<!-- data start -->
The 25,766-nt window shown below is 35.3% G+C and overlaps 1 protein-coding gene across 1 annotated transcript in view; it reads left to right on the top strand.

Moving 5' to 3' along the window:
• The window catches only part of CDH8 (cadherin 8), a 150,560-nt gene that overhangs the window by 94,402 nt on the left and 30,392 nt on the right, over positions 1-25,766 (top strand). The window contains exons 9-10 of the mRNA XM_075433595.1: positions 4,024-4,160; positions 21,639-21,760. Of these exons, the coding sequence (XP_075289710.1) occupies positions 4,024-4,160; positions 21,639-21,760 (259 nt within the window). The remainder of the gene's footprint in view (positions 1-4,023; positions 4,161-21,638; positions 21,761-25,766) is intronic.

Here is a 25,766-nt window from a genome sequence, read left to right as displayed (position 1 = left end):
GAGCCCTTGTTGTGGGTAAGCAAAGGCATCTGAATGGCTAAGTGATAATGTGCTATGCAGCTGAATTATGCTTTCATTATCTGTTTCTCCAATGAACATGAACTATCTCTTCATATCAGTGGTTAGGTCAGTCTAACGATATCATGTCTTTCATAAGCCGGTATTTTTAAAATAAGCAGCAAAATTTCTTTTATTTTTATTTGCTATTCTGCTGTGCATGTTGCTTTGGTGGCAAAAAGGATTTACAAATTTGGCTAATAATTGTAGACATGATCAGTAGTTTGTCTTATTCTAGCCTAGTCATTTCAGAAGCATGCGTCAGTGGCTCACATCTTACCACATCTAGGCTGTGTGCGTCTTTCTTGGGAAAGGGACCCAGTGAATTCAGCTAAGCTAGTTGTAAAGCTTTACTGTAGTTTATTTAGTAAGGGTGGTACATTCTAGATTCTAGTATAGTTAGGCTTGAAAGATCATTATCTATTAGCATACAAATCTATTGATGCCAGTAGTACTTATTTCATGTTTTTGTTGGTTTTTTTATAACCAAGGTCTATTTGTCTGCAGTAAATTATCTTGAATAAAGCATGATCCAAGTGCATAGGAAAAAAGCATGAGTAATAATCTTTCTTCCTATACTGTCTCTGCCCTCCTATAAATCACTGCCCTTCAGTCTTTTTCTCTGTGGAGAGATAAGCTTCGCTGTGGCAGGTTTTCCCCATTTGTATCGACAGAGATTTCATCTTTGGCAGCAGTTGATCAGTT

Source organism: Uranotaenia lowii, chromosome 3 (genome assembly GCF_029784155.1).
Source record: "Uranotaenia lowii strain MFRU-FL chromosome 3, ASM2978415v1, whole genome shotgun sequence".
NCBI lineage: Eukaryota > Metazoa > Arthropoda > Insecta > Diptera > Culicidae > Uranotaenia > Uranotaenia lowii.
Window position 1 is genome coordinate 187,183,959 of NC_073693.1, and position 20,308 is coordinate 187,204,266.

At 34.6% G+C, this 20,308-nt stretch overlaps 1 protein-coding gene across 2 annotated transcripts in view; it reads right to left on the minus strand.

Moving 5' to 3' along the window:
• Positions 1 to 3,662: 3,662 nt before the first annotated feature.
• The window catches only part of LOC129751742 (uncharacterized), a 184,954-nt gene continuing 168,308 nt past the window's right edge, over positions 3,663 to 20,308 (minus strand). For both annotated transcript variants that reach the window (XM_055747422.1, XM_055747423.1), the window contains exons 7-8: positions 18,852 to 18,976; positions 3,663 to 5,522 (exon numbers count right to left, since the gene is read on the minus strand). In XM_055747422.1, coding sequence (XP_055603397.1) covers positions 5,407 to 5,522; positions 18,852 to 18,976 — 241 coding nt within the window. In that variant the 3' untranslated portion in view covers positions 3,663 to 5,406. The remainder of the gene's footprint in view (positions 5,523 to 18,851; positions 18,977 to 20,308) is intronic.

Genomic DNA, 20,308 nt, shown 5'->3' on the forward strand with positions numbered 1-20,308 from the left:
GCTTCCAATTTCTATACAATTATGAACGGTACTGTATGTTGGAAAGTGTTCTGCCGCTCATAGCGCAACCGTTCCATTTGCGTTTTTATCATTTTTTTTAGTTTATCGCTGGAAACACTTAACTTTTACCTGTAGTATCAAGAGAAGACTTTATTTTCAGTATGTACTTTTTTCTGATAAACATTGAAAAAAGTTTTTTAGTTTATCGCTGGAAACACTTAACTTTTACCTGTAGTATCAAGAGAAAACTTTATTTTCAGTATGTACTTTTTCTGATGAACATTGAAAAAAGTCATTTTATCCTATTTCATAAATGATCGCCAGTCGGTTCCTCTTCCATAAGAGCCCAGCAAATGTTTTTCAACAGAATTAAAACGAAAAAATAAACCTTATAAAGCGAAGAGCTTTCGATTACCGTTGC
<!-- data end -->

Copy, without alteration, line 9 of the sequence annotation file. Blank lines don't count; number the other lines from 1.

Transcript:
Window position 1 is genome coordinate 187,183,959 of NC_073693.1, and position 20,308 is coordinate 187,204,266.